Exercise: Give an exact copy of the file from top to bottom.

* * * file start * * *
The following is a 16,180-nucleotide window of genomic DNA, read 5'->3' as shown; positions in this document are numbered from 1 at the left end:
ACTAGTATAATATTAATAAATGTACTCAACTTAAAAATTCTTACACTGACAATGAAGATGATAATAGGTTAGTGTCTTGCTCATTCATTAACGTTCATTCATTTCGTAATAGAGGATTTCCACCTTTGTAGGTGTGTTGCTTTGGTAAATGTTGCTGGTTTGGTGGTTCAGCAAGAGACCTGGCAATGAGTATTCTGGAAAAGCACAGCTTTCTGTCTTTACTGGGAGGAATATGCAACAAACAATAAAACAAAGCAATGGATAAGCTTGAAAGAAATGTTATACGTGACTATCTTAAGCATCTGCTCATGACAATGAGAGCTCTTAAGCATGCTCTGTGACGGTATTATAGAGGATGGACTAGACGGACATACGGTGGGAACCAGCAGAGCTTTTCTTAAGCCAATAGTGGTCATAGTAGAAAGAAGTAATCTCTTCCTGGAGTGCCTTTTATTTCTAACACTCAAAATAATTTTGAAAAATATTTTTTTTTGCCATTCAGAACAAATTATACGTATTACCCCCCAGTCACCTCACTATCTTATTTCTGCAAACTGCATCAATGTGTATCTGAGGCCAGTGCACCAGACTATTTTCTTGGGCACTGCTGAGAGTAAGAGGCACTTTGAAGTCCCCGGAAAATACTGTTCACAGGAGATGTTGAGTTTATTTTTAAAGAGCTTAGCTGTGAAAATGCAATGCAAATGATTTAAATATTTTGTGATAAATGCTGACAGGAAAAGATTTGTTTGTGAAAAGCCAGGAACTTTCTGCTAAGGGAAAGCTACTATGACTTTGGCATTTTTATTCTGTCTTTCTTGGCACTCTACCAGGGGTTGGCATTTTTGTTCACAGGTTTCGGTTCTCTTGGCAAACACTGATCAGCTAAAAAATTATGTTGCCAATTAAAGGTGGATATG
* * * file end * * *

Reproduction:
The following is a 16,180-nucleotide window of genomic DNA, read 5'->3' as shown; positions in this document are numbered from 1 at the left end:
ACTAGTATAATATTAATAAATGTACTCAACTTAAAAATTCTTACACTGACAATGAAGATGATAATAGGTTAGTGTCTTGCTCATTCATTAACGTTCATTCATTTCGTAATAGAGGATTTCCACCTTTGTAGGTGTGTTGCTTTGGTAAATGTTGCTGGTTTGGTGGTTCAGCAAGAGACCTGGCAATGAGTATTCTGGAAAAGCACAGCTTTCTGTCTTTACTGGGAGGAATATGCAACAAACAATAAAACAAAGCAATGGATAAGCTTGAAAGAAATGTTATACGTGACTATCTTAAGCATCTGCTCATGACAATGAGAGCTCTTAAGCATGCTCTGTGACGGTATTATAGAGGATGGACTAGACGGACATACGGTGGGAACCAGCAGAGCTTTTCTTAAGCCAATAGTGGTCATAGTAGAAAGAAGTAATCTCTTCCTGGAGTGCCTTTTATTTCTAACACTCAAAATAATTTTGAAAAATATTTTTTTTTGCCATTCAGAACAAATTATACGTATTACCCCCCAGTCACCTCACTATCTTATTTCTGCAAACTGCATCAATGTGTATCTGAGGCCAGTGCACCAGACTATTTTCTTGGGCACTGCTGAGAGTAAGAGGCACTTTGAAGTCCCCGGAAAATACTGTTCACAGGAGATGTTGAGTTTATTTTTAAAGAGCTTAGCTGTGAAAATGCAATGCAAATGATTTAAATATTTTGTGATAAATGCTGACAGGAAAAGATTTGTTTGTGAAAAGCCAGGAACTTTCTGCTAAGGGAAAGCTACTATGACTTTGGCATTTTTATTCTGTCTTTCTTGGCACTCTACCAGGGGTTGGCATTTTTGTTCACAGGTTTCGGTTCTCTTGGCAAACACTGATCAGCTAAAAAATTATGTTGCCAATTAAAGGTGGATATG